For the World is Hollow and I Have Touched the Sky

Have you guys ever heard of Aconcagua? I hadn’t before I came to Argentina. What is it, you ask? I’m so glad you asked. Aconcagua is a mountain. But it isn’t just any mountain; Aconcagua is the tallest mountain on Earth outside of the Himalayas. It’s massive and breath-takingly beautiful. In Quechua Aconcagua means Stone Sentinel and you can see why:

The Stone Sentinel guarding it's post.

The Stone Sentinel guarding it’s post.

Let me take you through our trip from the beginning. Parque Aconcagua is a 4 hour bus ride from Mendoza. The bus left at 6am, so I got up around 4:30am for this glorious day. I got to the bus terminal and met up with my travel buddies, we got on the bus, napped and chatted for a few hours, drove through the Andes, and all of the sudden we were dropped off in the remote feeling Parque Provincial de Aconcagua.

Our first stop at the park was a ranger station where they had bathrooms (very important) and gave us a map. It isn’t really clear why, but they didn’t charge us any kind of entry fee, even though they were supposed to, but I’m not complaining. Given that we are in autumn here in Argentina and that we were very high up in the mountains it was brisk that day, but perfect for some light hiking!

We started on our day hike and one of the first things we came across were these giant boulders.

Each one of these chunks of rock was about the size of the entire Lincoln Memorial (or Penn Hall, for you Gettysburgians).

Each one of these chunks of rock was about the size of the entire Lincoln Memorial (or Penn Hall, for you Gettysburgians).

A nice sign informed us (in both spanish and poorly translated english) that these boulders had been left here when the glaciers swept through the area during the ice age. Water moved these enormous rocks.

When you first start your hike you can’t really see Aconcagua yet, but you can see the two also very large mountains that flank it’s sides. One of them is Mount Almacenes.

Mount Almacenas in shadow.

Mount Almacenas in shadow.

Since it was too late in the season to climb Aconcagua at all without some crazy gear and serious training, we never got that close to the big mountain. It’s nearby brothers on the other hand we were at the base of for most of our hike. They towered over us like a never ending gateway to Aconcagua.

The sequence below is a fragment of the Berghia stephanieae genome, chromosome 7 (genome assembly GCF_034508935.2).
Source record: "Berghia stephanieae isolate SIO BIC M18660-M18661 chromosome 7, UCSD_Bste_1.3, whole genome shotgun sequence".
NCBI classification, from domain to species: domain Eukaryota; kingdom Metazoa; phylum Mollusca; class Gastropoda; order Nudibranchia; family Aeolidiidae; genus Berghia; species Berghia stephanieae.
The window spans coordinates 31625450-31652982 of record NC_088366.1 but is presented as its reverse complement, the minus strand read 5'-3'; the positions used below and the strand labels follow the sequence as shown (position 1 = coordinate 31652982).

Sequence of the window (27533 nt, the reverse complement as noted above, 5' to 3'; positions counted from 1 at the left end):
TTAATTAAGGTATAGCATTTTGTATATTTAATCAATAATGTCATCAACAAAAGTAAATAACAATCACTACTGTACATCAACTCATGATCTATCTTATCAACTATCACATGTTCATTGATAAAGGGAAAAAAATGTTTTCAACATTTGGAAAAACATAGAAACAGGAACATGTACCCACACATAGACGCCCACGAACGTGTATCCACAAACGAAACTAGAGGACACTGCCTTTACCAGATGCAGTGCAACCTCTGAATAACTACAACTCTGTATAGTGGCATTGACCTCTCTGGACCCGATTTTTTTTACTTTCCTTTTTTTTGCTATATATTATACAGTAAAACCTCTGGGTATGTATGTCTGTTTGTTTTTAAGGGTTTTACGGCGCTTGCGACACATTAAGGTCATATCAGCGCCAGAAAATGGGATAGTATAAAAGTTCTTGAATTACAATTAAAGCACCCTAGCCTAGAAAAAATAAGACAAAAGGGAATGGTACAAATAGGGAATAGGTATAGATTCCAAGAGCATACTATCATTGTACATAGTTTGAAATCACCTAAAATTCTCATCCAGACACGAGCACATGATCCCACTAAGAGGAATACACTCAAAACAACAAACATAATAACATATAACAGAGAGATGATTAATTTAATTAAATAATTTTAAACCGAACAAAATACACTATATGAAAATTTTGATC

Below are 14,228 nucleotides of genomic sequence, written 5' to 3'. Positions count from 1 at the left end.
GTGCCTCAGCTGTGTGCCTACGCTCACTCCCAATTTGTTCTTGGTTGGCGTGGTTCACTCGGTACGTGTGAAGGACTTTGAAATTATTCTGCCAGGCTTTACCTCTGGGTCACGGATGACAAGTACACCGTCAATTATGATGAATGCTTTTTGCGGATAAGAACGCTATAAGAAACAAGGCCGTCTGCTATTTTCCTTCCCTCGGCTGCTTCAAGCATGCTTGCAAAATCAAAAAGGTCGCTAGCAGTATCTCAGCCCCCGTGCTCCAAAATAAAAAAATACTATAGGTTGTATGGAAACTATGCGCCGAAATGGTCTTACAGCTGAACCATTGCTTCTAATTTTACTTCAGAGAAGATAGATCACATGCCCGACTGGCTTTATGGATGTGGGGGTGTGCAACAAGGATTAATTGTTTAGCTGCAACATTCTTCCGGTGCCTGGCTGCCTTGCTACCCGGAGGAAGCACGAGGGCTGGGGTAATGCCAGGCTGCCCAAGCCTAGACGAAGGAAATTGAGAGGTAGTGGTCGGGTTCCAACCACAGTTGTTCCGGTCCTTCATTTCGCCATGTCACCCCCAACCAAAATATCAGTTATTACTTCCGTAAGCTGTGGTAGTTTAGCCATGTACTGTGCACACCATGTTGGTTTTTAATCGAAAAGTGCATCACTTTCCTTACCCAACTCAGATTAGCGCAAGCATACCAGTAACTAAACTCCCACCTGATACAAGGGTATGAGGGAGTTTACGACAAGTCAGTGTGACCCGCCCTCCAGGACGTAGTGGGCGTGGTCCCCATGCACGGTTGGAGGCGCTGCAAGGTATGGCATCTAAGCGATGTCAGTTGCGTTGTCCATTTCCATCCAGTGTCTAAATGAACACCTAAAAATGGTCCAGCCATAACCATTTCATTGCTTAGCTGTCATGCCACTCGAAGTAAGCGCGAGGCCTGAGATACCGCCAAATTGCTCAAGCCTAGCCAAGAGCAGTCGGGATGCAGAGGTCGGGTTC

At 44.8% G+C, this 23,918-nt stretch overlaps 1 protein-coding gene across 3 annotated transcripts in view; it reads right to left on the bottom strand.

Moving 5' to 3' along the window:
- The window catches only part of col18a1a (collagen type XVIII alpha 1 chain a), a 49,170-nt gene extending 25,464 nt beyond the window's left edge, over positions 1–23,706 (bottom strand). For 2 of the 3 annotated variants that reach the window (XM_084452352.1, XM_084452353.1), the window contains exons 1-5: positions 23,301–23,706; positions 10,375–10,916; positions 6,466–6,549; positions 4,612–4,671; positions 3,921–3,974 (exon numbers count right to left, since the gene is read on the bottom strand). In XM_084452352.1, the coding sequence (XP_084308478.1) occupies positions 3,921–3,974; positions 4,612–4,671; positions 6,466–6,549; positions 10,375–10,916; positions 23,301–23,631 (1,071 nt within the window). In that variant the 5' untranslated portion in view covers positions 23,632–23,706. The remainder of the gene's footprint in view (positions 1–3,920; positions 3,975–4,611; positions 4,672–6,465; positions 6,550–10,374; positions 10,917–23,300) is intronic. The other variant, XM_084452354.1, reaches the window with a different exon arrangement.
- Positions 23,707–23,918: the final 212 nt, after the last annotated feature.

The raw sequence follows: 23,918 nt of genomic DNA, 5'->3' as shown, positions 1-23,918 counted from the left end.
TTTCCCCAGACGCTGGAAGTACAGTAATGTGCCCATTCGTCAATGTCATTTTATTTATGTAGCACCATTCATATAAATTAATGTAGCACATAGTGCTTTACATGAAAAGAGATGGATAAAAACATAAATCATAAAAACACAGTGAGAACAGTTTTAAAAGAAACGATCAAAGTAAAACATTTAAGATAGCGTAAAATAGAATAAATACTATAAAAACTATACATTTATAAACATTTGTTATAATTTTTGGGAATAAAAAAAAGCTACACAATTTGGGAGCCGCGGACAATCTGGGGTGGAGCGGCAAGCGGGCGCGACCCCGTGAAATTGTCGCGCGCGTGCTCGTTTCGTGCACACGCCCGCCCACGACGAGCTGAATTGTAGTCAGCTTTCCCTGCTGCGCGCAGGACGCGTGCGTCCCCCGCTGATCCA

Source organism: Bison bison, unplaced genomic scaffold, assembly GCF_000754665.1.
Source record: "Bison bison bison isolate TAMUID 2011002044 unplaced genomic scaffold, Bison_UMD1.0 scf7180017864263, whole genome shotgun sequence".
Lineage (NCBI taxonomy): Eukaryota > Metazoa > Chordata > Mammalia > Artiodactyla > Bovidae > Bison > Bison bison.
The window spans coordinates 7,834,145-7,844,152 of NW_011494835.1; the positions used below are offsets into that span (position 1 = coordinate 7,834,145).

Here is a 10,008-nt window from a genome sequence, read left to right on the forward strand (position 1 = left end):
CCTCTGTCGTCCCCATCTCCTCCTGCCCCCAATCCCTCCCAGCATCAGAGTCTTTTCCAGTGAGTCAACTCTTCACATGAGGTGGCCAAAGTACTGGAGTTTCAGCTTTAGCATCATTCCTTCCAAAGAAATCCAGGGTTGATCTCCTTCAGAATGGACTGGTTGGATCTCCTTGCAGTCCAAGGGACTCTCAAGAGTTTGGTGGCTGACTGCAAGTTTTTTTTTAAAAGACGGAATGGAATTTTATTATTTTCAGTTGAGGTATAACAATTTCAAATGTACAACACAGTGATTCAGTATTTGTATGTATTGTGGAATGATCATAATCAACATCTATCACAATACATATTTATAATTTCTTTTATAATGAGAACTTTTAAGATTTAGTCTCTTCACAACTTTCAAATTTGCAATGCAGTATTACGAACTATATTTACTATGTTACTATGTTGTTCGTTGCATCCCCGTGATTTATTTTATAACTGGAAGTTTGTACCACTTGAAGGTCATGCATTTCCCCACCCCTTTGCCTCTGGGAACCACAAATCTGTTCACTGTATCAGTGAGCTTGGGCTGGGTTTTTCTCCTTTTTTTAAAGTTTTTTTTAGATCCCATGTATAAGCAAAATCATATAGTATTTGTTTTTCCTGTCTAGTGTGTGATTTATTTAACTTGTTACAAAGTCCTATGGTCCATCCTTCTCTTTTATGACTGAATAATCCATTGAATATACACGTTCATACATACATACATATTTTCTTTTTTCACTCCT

I believe I have talked before about how I miss silence here in Mendoza, because I live in the city center and can always hear road noise or people shouting. This park was different. There were very few people visiting the park that day because it was cold (a condition the majority of Argentines abhor) and because it’s off season. So we got to enjoy silence, the rush of the river, and a view of the mountain. It was extremely refreshing.

The beauty and size of the mountain was mind boggling and we spent a large part of our day just staring at it, but I can’t have you thinking we were serious and reverent the whole time. Oh no, we goofed off too!

We came to a bridge that basically said “go no further”, we did continue, just in a different direction, but not before we made that bridge our playground.

It was just begging to be played on.

It was just begging to be played on.

We also played a good amount of Queen of the Rock: AKA we climbed a lot of really big boulders and hopped across the river quite a few times.

My travel companions, Beth and Janelle, are really fantastic and their company made everything even more fun!

Beth and me doing who knows what.

Beth and me doing who knows what.

About half way through our hike we stopped and ate lunch. We had a view of Aconcagua and the sound of the river in our ears. It is the second most beautiful place I have ever eaten lunch (stay tuned for the most beautiful place).

Janelle and my's chosen lunch spots.

Our chosen lunch spot.

Of course I took a selfie with one of the biggest mountains in the world. What kind of Millenial would I be if I didn’t.

Laguna and the mountain

Laguna and the mountain

When we got back to the rangers station/visitors center we we had about an hour and a half before our bus came so we decided to drink some mate (pronounced Mah-tey), since we’d brought all of the materials for it with us. We asked very nicely and the rangers filled our Thermos with piping hot water for us. Nothing like mate and friends in the middle of Argentina.

Enjoying the (should be) national drink of Argentina

Enjoying the (should be) national drink of Argentina

So the method for getting back on the bus is simple: go stand outside on the side of a major highway, endure lots of idiot male drives honking and shouting things at you, and wait until your bus comes. When you see your bus coming, you stick your hand out to get it to stop. This is (from what I can tell) a universal method of stopping a bus or taxi. It is however strange when you are flagging down a long distance bus on the side of the only major rode through the Andes.

All in all it was an amazing day. I couldn’t have asked for anything more!

Welcome to Argentina.

Beautiful mountain and good friends

Beautiful mountain and good friends.


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